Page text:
|Hayden Valley, Yellowstone, WY|
The campground is not reservable and although it looked quite busy there were still a number of sites left. We have driven past this campsite a number of times before and thought it looked horrible, but it’s actually really nice. The sites are large (we can park our truck at either end of our trailer) and there is a water tap for every two sites. The rest rooms are close to our site but not too close, have large cubicles, soap and hand dryers and are heated! – which is not the norm. The nearest dump site is 10 miles away, so we use their restrooms during daylight hours.
|Only a few minutes old - bison calf|
|Grizzly in Hayden Valley|
|Grizzly in Hayden Valley|
|Cinnamon (black) bear on the road to Norris|
Seeing the wildlife is often just luck, and perseverance - looking and waiting. On one particular day when we saw hardly anything we heard that different people had seen a black bear sow and a trio of cubs and in another spot a quad grizzly mum – both were on the side of a pond where they were drinking and friends got amazing shots. Sometimes you can be totally oblivious to something really exciting half a mile away.
There is a black bear sow with three cubs that we have been watching and photographing for about a week. You really get to know their personalities, there is one cub that is the dominant one, he suckles on mum as often as he can, and wrestles with his siblings and is always clowning around. If another bear is nearby the sow will tell her cubs to go up a tree and sometimes she will go up too to be a barrier between the cubs and the intruder. Other bears will kill the cubs so that she goes back on heat.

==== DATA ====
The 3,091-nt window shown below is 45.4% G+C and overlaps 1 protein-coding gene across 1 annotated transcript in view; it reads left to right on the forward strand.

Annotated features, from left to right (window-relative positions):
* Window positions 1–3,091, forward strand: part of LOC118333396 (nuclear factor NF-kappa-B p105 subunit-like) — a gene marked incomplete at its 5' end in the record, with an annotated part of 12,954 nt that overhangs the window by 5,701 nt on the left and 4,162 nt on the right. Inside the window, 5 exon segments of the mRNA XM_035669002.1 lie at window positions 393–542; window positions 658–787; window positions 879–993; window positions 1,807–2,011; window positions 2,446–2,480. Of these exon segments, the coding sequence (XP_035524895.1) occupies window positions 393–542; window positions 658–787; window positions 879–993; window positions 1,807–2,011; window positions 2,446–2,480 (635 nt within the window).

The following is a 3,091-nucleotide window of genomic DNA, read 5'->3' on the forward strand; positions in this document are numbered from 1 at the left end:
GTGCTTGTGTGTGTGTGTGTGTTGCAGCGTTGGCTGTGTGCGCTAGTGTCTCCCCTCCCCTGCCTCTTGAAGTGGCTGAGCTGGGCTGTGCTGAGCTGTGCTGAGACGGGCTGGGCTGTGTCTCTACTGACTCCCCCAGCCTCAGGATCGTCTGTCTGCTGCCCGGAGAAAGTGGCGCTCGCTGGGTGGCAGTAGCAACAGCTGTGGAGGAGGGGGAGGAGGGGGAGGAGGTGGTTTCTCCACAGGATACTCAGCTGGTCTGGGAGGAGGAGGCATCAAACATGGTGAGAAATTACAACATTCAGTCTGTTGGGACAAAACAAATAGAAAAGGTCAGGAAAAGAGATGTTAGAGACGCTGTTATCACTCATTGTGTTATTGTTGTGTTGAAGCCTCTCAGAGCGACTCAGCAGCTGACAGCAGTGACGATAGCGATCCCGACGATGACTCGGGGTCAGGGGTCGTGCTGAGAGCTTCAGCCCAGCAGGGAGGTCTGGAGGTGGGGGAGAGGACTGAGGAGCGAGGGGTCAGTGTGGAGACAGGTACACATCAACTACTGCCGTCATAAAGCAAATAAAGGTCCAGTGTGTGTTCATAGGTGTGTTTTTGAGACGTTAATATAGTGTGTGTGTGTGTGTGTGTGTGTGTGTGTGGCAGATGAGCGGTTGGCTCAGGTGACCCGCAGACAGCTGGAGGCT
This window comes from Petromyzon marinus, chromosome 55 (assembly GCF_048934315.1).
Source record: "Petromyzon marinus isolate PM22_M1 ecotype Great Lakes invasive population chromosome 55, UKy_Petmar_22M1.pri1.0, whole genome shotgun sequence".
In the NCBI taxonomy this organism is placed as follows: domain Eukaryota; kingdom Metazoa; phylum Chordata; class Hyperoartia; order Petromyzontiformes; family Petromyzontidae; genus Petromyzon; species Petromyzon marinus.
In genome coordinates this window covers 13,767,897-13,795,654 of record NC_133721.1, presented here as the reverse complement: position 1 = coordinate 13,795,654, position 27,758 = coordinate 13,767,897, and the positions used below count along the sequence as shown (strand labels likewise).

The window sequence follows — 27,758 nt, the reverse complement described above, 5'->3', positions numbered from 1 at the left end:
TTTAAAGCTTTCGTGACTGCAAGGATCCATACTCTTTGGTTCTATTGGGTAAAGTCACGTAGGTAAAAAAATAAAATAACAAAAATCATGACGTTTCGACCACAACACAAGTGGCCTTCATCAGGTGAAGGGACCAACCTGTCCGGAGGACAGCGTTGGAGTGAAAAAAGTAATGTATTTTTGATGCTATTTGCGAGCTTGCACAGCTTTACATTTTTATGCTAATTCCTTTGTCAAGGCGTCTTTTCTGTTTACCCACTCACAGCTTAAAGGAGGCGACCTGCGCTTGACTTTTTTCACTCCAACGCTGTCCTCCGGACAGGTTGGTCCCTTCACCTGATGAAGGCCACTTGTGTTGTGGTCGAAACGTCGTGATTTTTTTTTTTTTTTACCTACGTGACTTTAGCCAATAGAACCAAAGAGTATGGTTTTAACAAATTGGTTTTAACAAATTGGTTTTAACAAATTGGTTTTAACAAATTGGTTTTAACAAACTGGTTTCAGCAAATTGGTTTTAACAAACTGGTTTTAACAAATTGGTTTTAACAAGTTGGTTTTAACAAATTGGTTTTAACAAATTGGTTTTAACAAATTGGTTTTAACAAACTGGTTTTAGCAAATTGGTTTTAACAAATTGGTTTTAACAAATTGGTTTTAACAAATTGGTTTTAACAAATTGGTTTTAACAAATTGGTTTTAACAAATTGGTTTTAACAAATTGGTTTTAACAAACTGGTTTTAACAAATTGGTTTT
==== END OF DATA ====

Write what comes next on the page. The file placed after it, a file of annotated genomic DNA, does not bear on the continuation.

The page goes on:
|Mum and cubs near Tower|
Sometimes we stay in one place and talk to the people around us as we wait in hope for the bears to appear. So many people come year after year. some as many as the last thirty years! As we are getting to know people better we are being told of more wildlife sightings, it’s not that we are necessarily missing out on these sightings more than other years, but finding out what we are missing!
|I'm not moving, I'll eat the fine if you give me one!|
We have been here a few weeks now and the maximum nights you can camp in the park during a one year period July to June is 30 nights, so it will be time to move on soon.
Late yesterday afternoon we went hiking with a friend who wanted to look for some big horn sheep he saw a few nights ago. We were up on one of the hiking trails, something we don’t normally do as the thought of carrying our camera gear all that way is too grueling. The first section was pretty much vertical which really tested my heart and Lindsay’s lungs. We found the marmots but they weren’t as relaxed as they had been when he had photographed them the night before. There was a group of four big horn sheep off in the distance but no sign of the 16 male ones he was looking for. We did have a herd of pronghorn who got used to us and we got some great shots around 7pm, so the light is just gorgeous.
It’s time to leave Yellowstone. When we got here there was snow almost everywhere, then when the snow melted, the grass below was brown. It didn’t take long before the sun turned the grass bright green and the yellow, blue and white wildflowers started to appear. We will be back, hopefully earlier than this year as when there is snow the animals have limited places to go and are therefore easier to find. Yellowstone is huge and when summer comes, they retreat into the backcountry, far from the roads.